17th February 2000
Mitsui and Co.
Allegation of 300 million yen Mitsui kickback to Telekom Malaysia - Request for correspondence between Mitsui and Tokyo Regional Taxation Bureau over the issue
This is in connection with the Asahi Shimbun report last Friday (11th February 2000) that Mitsui and Co. had paid about 300 million yen (US$2.8 million) as kickback to Telekom Malaysia in return for its purchase of telephone switchboards.
Asahi Shimbun quoted the Tokyo Regional Taxation Bureau as the source for its report that the money was funneled to the Malaysian side through a consultant firm in Malaysia, which turned out to be a dummy company.
It reported that in a syndicate with the high-tech giant NEC Corp., Mitsui landed orders from Telecom Malaysia in late 1996 for the switchboards with a total capacity of about 800,000 circuits estimated at more than 10 billion yen outdoing a number of European rival bids. The switchboards were delivered to Telecom Malaysia from 1996 to 1998.
Asahi Shimbun reported that Mitsui registered the kickbacks, paid in 1997 to the Malaysian agent under a consultant contract, as "commissions" which were construed as "losses", but the tax bureau is believed to have determined that the payments were rewards for the orders and were categorised as taxable "entertainment fees".
Mitsui was also found to have paid a total of 100 million yen in similarily questionable payments to South Korea, Morocco, Jordan and Qatar in the name of "agent fees" and other items.
Asahi Shimbun reported that the tax bureau has fined Mitsui about 900 million yen in taxes and penalties for failing to report some 2.1 billion yen in income in three years to March 1998, including the 400 million yen kickbacks which were originally booked as losses.
In another report, the Kyodo news agency quoted sources close to Mitsui as saying the company often paid "commissions" to influential local people who provided information to its overseas agencies, upon winning contracts for projects.
Although Mitsui has denied the allegations of kickback to Telekom Malaysia, it is noteworthy that a Mitsui spokesman in Tokyo had admitted that the company had paid a penalty to the Japanese taxation bureau although he declined to comment on the reasons for the payment.
The Anti-Corruption Agency (ACA) had issued a statement late on Tuesday that a senior executive from Mitsui & Co Ltd from Japan will turn up at the the ACA headquarters yesterday to assist in the investigations into the alleged 300 million yen kickback to secure the Telekom Malaysia Bhd contract.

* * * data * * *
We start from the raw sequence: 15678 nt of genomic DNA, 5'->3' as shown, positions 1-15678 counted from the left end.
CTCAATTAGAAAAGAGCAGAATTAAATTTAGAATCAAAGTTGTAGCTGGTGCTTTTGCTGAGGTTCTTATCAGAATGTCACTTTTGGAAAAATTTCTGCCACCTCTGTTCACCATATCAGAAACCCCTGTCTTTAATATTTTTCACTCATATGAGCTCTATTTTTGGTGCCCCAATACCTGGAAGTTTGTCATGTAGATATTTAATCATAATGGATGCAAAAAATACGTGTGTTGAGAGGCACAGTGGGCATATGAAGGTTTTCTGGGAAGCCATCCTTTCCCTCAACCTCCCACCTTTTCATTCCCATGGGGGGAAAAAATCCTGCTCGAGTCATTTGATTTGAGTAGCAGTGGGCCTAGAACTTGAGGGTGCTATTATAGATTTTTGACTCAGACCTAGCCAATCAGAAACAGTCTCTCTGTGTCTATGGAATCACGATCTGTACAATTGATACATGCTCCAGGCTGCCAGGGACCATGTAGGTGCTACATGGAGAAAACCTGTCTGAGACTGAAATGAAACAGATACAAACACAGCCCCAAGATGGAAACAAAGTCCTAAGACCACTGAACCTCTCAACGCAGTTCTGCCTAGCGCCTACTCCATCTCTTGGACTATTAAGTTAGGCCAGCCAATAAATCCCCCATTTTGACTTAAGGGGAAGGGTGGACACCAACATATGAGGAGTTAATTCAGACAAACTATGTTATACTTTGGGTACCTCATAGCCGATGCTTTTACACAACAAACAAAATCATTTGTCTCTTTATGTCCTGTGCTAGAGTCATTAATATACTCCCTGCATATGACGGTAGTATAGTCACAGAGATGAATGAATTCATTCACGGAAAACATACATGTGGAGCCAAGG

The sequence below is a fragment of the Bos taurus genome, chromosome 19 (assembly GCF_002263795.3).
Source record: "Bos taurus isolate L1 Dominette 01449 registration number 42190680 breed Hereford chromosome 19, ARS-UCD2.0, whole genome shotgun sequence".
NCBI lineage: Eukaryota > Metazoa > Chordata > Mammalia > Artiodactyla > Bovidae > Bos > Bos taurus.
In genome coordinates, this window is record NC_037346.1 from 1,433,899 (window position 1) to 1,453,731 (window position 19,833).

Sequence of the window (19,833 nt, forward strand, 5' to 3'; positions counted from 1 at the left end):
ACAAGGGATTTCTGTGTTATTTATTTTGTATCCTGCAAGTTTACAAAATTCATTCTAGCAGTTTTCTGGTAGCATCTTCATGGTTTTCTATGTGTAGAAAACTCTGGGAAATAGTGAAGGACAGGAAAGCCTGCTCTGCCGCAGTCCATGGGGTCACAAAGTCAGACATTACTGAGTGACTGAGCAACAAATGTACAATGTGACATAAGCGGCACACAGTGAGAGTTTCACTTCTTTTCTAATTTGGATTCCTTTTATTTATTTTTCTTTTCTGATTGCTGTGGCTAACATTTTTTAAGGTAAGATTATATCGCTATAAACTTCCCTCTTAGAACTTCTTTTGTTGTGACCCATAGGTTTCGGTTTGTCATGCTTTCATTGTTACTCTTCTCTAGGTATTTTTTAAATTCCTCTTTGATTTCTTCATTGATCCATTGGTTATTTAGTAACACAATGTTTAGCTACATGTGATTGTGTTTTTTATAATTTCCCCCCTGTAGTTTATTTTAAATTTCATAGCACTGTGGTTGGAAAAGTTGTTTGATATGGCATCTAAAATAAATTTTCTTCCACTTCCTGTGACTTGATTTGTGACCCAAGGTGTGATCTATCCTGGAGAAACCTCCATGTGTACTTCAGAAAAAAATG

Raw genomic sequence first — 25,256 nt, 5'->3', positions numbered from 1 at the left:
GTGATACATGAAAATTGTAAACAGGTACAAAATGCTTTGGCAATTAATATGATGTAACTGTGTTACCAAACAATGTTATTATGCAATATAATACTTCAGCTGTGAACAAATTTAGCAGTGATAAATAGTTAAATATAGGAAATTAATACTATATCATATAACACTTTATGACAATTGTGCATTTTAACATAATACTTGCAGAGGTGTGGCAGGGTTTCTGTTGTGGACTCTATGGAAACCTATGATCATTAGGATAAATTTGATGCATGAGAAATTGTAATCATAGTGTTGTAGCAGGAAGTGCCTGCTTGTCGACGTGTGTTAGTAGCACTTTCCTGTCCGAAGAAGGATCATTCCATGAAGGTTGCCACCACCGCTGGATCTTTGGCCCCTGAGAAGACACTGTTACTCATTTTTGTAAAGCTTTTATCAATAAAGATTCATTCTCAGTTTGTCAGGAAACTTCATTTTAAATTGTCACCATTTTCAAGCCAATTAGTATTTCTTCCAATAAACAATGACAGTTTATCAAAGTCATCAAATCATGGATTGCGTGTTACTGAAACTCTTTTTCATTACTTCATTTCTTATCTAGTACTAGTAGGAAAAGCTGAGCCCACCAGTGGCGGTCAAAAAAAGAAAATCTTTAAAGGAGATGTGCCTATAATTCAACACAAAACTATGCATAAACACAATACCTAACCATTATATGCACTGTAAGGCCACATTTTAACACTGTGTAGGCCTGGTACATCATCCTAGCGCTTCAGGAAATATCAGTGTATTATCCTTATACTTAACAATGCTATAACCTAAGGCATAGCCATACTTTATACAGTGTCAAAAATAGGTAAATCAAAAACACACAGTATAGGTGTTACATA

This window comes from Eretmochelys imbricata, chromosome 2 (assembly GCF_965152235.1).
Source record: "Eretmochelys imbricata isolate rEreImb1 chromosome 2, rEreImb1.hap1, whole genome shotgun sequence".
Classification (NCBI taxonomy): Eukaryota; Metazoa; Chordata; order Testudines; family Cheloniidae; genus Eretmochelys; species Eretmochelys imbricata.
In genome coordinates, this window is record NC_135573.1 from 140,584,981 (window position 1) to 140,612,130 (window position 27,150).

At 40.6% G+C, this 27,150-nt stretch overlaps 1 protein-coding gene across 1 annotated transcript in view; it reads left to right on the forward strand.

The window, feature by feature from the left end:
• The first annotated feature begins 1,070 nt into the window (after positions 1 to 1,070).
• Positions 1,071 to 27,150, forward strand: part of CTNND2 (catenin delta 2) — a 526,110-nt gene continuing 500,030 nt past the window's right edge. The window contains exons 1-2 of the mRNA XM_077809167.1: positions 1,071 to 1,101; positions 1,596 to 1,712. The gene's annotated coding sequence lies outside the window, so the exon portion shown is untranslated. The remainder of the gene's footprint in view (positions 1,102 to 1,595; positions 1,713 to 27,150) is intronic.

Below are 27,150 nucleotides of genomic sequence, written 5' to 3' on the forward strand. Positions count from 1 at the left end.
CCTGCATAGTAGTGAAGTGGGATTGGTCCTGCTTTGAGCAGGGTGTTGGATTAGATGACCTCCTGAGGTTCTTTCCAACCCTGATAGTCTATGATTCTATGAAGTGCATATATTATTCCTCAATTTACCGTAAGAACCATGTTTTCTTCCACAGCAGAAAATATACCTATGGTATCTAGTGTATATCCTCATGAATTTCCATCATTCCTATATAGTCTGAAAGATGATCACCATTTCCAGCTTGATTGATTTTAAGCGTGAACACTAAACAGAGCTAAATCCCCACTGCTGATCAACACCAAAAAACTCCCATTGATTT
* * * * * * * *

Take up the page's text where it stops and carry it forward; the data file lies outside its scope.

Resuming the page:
However, the senior executive from Mitsui & Co. Ltd. did not show up to assist the ACA.
Mitsui’s Kuala Lumpur branch general manager for Regional Strategy and Planning Division, Masahito Nagata was reported in the press today as saying that his office was unaware who the senior executive was, that it had not heard anything from its headquarters and that "Basically, this is between our headquarters in Tokyo and the local agency (ACA)".
This is most unsatisfactory and unacceptable as such evasiveness and prevarications by Mitsui, both in Tokyo and Kuala Lumpur, do not inspire confidence that it is committed to the principles of accountability, transparency and the OECD (Organization for Economic Co-operation and Development) convention to wipe out and criminalise international business corruption entered into by the Japanese government in 1996.
Mitsui and Co. should make it very clear that it is opposed to all forms of trans-national bribery and convince Malaysians that is prepared to fully co-operate to make itself accountable and transparent in the allegations of 300 million yen kickback to Telekom Malaysia by making public all relevant documentation connected with the issue.
It is for this reason that I am writing to request for the correspondence between Mitsui and Tokyo Regional Taxation Bureau over this particular issue.
The publication of the correspondence between Mitsui and Tokyo Regional Taxation Bureau will be able to clear the name of Mitsui about the allegation of 300 million yen kickback to Telekom Malaysia and resolve the controversy once-and-for-all if there is no truth whatsoever in the Asahi Shimbun allegation.
If the Asahi Shimbun allegation is true,
Mitsui should not just pay penalty to the Tokyo Regional Taxation Bureau
but should make adequate recompense to the Malaysian people, as in paying
out 300 million yen to the Malaysian people for the advancement of an information
society, together with the firm undertaking that Mitsui would not be involved
in such kickbacks in future.
Lim Kit Siang